Exercise found to boost levels of cancer-fighting proteins in the blood
Physical activity is known to correlate with lower rates of cancer, but lately we have begun to see discoveries that detail the biological mechanisms underlying this relationship. Further improving our understanding are scientists from Newcastle University who have shown how regular exercise can increase the concentration of cancer-fighting proteins in the blood, which slow tumor growth and limit damage to DNA.
While research has long associated regular exercise with a reduced risk of cancer, recent studies have drilled into the ways that it can actually prevent it taking hold. This includes discoveries around how it bolsters the activity of cancer-killing T cells, prevents the development of liver cancer in at-risk mice and induces the production of proteins in skeletal muscle that slow tumor growth. Studies have also shown that exercise can not only help prevent cancer, but help the body fight against it, too.
Shedding yet more light on the matter is the Newcastle University team, who were investigating exercise's relationship with bowel cancer specifically. The study is described as a proof of principle and involved 16 subjects between the ages of 50 and 80, all with risk factors for bowel cancer such as inactive lifestyles or being overweight.
Blood samples were taken and the subjects were made to complete a 30-minute indoor cycling session at a moderate intensity, with a second blood sample taken immediately after. Separate blood samples were taken on a rest day as a control.
Analysis of the blood samples showed that in those taken straight after exercise, levels of a cancer-fighting protein called interleukin-6 (IL-6) were elevated. The scientists subjected bowel cancer cells to the blood samples in the lab, and observed how they affected cell growth over a 48 hour period, which returned some noteworthy results.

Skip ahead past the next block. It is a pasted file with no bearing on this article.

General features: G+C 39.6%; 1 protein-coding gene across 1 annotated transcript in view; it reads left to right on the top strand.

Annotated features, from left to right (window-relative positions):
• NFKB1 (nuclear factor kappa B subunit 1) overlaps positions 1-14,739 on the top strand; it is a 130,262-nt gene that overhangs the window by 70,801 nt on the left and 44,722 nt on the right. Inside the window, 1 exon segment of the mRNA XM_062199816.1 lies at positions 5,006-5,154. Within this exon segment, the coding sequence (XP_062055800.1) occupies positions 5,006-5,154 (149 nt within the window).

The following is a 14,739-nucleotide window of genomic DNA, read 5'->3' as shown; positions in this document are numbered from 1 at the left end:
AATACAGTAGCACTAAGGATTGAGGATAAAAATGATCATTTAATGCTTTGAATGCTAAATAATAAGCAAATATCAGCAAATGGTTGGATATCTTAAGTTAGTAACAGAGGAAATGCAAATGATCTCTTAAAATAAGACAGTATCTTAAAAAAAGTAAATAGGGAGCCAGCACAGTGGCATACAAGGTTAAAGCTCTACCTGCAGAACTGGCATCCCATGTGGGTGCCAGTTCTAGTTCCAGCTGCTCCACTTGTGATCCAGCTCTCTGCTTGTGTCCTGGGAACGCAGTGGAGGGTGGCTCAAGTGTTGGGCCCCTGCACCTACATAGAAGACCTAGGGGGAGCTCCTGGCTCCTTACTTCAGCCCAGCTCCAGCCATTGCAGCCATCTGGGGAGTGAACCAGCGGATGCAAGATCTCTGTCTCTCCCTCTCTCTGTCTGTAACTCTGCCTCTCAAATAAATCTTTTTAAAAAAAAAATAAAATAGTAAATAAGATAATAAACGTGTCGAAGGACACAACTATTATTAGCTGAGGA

Indeed, the samples collected straight after exercise were more effective at slowing cancer cell growth. These samples were also found to reduce DNA damage, which indicates that exercise may be a way of promoting stability within the cells.
“Previous scientific evidence suggests that more exercise is better for reducing bowel cancer risk as the more physical activity people do, the lower their chances of getting it," said study author Dr Sam Orange. "Our findings support this idea. When exercise is repeated multiple times each week over an extended period, cancer-fighting substances – such as IL-6 – released into the bloodstream have the opportunity to interact with abnormal cells, repairing their DNA and reducing growth into cancer.”
For their next steps, the scientists plan to investigate how exercise reduces DNA damage and exactly what types of exercise may be most effective when it comes to preventing cancer.
“Understanding these mechanisms better could help develop more precise exercise guidelines for cancer prevention," said Orange. "It could also help develop drug treatments that mimic some of the health benefits of exercise. Physical activity of any type, and any duration, can improve health and reduce bowel cancer risk but more is always better. People who are sedentary should begin by moving more and look to build physical activity into their daily routines.”
The research was published in the International Journal of Cancer.
Source: Newcastle University